Bank of America’s Business Model, Generic Strategy & Intensive Growth Strategies

Bank of America, generic strategy, competitive advantage, Porter’s, intensive growth strategies, Ansoff Matrix, business model analysis
Bank of America’s mobile bank in Houston, Texas, in the aftermath of Hurricane Katrina in 2005. Bank of America Corporation’s generic strategy for competitive advantage (Porter’s model), intensive growth strategies (Ansoff Matrix), and business models are designed to ensure that the financial services operations effectively deliver value to customers while maintaining the company’s market share. (Public Domain Image)

Bank of America Corporation (BofA/BoA) has a generic strategy that requires the company to maximize its profit margins and revenue growth through business models and intensive growth strategies that work with cost minimization. These corporate strategies are based on the company’s business model, which includes online banking as a way to maintain competitiveness through technological innovation. In Michael E. Porter’s model, the generic strategy must align with Bank of America’s goals in developing and strengthening its competitive advantages. On the other hand, in Igor Ansoff’s Matrix, intensive growth strategies must align with the long-term growth and related strategic objectives of the financial services business, accounting for market conditions involving other firms with strong competitive positions, like JPMorgan Chase, Citigroup, and Wells Fargo. The business model establishes the organizational system or design for implementing company strategies and creating value for Bank of America and its customers. With the strategic position as one of the biggest financial services firms, the company and its enterprise architecture serve as an example of successful organizational development for competitive advantage through organizational design that involves the right combination of generic strategy and intensive growth strategies.

Bank of America and its subsidiaries, Merrill (formerly Merrill Lynch), BofA Securities (formerly Bank of America Merrill Lynch), and Bank of America Private Bank (formerly U.S. Trust), employ the same main generic competitive strategy and intensive growth strategies, although some variations occur in strategic implementation. The company’s emphasis is on keeping its financial products/services among the most competitive in the market. With these considerations, this article covers the following topics:

  1. Bank of America’s Business Model & Design
  2. Bank of America’s Generic Strategy for Competitive Advantage (Porter’s Model) and Intensive Growth Strategies (Ansoff Matrix)
  3. Implications involving Bank of America’s Strategies

Bank of America’s Business Model & Design

Bank of America has operations in commercial banking, investment banking, wealth management, and insurance services. Given these financial services, the company’s business model revolves around the provision of products within the financial system, with clientele including individuals and organizations, such as other businesses. Bank of America’s business design involves the following business models:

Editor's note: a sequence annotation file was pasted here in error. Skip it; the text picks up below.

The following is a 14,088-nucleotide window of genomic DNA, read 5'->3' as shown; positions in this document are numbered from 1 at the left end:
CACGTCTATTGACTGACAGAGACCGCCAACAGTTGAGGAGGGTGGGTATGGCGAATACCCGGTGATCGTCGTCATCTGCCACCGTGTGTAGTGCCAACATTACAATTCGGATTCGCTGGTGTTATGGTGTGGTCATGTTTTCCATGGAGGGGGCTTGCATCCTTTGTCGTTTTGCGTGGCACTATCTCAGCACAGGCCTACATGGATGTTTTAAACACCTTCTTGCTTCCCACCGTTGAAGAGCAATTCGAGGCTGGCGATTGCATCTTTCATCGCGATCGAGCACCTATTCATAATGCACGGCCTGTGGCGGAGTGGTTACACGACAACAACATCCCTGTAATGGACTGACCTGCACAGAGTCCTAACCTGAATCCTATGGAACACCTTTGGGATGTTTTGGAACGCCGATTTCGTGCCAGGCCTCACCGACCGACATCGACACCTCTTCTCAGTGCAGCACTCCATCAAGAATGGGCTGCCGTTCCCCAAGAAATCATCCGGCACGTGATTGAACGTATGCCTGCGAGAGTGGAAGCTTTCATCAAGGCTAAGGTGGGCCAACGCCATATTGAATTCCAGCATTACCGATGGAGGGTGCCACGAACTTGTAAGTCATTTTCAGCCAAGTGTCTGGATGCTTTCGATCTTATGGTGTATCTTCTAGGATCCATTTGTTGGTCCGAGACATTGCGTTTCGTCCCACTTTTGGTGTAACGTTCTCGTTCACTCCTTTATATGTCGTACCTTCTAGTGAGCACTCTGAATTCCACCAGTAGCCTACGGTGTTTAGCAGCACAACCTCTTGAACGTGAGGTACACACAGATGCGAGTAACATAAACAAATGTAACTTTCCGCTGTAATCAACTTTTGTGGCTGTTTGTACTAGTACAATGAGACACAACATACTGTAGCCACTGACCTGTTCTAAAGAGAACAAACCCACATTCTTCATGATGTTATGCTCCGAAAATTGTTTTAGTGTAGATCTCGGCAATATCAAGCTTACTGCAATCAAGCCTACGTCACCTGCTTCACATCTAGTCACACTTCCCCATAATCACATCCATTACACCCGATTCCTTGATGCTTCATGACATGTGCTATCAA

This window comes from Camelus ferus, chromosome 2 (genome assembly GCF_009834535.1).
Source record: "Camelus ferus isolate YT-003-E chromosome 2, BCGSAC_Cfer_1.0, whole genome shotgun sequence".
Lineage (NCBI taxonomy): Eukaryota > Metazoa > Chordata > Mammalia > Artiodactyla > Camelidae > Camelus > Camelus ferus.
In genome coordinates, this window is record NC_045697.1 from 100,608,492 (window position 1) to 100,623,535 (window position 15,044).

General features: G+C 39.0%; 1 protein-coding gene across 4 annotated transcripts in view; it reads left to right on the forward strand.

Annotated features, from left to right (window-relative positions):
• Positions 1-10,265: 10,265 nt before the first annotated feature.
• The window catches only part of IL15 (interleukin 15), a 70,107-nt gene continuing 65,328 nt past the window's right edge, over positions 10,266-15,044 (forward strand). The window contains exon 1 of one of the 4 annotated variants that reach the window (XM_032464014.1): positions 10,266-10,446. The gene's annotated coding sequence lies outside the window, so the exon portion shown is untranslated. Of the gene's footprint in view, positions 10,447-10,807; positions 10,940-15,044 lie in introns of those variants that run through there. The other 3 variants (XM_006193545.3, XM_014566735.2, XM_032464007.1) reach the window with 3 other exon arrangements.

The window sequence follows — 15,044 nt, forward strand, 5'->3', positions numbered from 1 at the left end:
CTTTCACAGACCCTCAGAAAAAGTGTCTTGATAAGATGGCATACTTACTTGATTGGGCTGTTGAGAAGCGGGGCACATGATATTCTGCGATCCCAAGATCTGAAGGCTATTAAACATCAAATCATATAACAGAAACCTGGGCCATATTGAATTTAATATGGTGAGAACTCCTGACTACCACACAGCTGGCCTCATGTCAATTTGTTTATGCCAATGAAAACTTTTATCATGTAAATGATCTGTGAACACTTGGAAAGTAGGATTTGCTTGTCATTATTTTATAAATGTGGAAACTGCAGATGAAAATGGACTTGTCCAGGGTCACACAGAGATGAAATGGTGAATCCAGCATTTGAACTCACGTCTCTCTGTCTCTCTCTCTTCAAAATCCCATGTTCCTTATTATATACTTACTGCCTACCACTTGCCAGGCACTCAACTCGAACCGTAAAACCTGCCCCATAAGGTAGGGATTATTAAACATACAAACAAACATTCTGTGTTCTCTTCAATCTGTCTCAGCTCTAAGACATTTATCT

1. Pipeline business model
  2. Bricks-and-clicks (Click-and-mortar) business model for financial services

Pipeline Business Model. As a pipeline business, Bank of America takes inputs, adds value to these inputs, and provides the final output to target customers. For example, inputs include financial resources and associated services, as well as client information. Bank of America adds value to these inputs through information analysis, expert decision-making, and provision of complementary services to target customers. The pipeline business model typically involves the company’s competitive advantages in a series of activities that develop or create valuable financial products. Bank of America’s generic strategy and intensive growth strategies ensure operational effectiveness in using competitive advantages to deliver value to target customers. The company’s strategies enable customers to access financial resources through this pipeline system with guaranteed efficiency and value optimization.

Click-and-Mortar Business Model. Bank of America applies the click-and-mortar business model through its online operations combined with non-online operations. For example, the company’s website and mobile banking apps allow customers to access financial services online. Also, Bank of America’s generic strategy and intensive growth strategies are reflected in these models. Based on these strategies, the company’s competitive advantages are reinforced through online operations. This business model optimizes Bank of America’s performance by increasing customers’ convenience through online options. The inclusion of advanced information technologies through this business model supports the company’s generic strategy by optimizing operating speed and efficiency, adding to overall customer satisfaction in its financial services. In this regard, this aspect of the business design supports the achievement of Bank of America’s corporate mission and vision statements.